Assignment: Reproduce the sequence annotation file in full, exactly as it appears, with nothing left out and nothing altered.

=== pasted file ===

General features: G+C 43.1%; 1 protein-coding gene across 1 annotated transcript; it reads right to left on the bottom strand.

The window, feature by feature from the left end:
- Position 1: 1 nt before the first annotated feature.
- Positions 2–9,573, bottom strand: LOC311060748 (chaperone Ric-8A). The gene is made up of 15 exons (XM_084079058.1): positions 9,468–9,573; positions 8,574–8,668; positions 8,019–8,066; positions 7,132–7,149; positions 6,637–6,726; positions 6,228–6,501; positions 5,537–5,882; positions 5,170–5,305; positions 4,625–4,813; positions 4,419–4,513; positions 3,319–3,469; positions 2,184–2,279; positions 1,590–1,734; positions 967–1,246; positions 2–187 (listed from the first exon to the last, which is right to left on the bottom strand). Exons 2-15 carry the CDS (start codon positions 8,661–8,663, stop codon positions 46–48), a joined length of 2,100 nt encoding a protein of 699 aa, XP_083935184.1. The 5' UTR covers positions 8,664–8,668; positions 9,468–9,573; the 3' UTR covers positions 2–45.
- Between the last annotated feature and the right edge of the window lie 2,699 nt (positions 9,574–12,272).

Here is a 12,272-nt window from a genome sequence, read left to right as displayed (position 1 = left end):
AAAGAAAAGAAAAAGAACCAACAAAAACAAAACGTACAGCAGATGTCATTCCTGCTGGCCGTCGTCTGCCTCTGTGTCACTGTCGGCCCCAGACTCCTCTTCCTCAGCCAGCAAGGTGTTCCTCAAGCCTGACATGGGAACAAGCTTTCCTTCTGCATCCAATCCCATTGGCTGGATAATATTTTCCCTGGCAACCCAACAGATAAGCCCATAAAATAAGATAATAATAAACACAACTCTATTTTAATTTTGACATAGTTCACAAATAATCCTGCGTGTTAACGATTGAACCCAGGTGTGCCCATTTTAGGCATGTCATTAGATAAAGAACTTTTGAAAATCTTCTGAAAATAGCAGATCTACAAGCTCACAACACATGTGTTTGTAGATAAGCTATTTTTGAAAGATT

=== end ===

General features: G+C 43.1%; 1 protein-coding gene across 1 annotated transcript; it reads right to left on the bottom strand.

The window, feature by feature from the left end:
- Position 1: 1 nt before the first annotated feature.
- Positions 2–9,573, bottom strand: LOC311060748 (chaperone Ric-8A). The gene is made up of 15 exons (XM_084079058.1): positions 9,468–9,573; positions 8,574–8,668; positions 8,019–8,066; positions 7,132–7,149; positions 6,637–6,726; positions 6,228–6,501; positions 5,537–5,882; positions 5,170–5,305; positions 4,625–4,813; positions 4,419–4,513; positions 3,319–3,469; positions 2,184–2,279; positions 1,590–1,734; positions 967–1,246; positions 2–187 (listed from the first exon to the last, which is right to left on the bottom strand). Exons 2-15 carry the CDS (start codon positions 8,661–8,663, stop codon positions 46–48), a joined length of 2,100 nt encoding a protein of 699 aa, XP_083935184.1. The 5' UTR covers positions 8,664–8,668; positions 9,468–9,573; the 3' UTR covers positions 2–45.
- Between the last annotated feature and the right edge of the window lie 2,699 nt (positions 9,574–12,272).

Here is a 12,272-nt window from a genome sequence, read left to right as displayed (position 1 = left end):
AAAGAAAAGAAAAAGAACCAACAAAAACAAAACGTACAGCAGATGTCATTCCTGCTGGCCGTCGTCTGCCTCTGTGTCACTGTCGGCCCCAGACTCCTCTTCCTCAGCCAGCAAGGTGTTCCTCAAGCCTGACATGGGAACAAGCTTTCCTTCTGCATCCAATCCCATTGGCTGGATAATATTTTCCCTGGCAACCCAACAGATAAGCCCATAAAATAAGATAATAATAAACACAACTCTATTTTAATTTTGACATAGTTCACAAATAATCCTGCGTGTTAACGATTGAACCCAGGTGTGCCCATTTTAGGCATGTCATTAGATAAAGAACTTTTGAAAATCTTCTGAAAATAGCAGATCTACAAGCTCACAACACATGTGTTTGTAGATAAGCTATTTTTGAAAGATT